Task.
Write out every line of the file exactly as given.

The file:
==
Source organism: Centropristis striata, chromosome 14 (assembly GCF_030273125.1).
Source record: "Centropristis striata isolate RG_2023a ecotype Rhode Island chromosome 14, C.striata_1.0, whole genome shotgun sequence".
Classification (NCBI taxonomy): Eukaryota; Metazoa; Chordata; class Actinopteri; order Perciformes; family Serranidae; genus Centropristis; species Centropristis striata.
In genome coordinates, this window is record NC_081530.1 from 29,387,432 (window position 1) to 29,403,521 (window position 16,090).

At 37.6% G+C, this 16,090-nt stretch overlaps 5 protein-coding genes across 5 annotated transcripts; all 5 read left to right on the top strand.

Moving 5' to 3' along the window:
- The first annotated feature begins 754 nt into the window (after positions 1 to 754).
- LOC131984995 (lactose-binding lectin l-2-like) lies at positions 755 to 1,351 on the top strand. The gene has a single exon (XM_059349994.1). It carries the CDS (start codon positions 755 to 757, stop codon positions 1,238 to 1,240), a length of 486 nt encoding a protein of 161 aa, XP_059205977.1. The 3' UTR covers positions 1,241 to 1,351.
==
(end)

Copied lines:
Source organism: Centropristis striata, chromosome 14 (assembly GCF_030273125.1).
Source record: "Centropristis striata isolate RG_2023a ecotype Rhode Island chromosome 14, C.striata_1.0, whole genome shotgun sequence".
Classification (NCBI taxonomy): Eukaryota; Metazoa; Chordata; class Actinopteri; order Perciformes; family Serranidae; genus Centropristis; species Centropristis striata.
In genome coordinates, this window is record NC_081530.1 from 29,387,432 (window position 1) to 29,403,521 (window position 16,090).

At 37.6% G+C, this 16,090-nt stretch overlaps 5 protein-coding genes across 5 annotated transcripts; all 5 read left to right on the top strand.

Moving 5' to 3' along the window:
- The first annotated feature begins 754 nt into the window (after positions 1 to 754).
- LOC131984995 (lactose-binding lectin l-2-like) lies at positions 755 to 1,351 on the top strand. The gene has a single exon (XM_059349994.1). It carries the CDS (start codon positions 755 to 757, stop codon positions 1,238 to 1,240), a length of 486 nt encoding a protein of 161 aa, XP_059205977.1. The 3' UTR covers positions 1,241 to 1,351.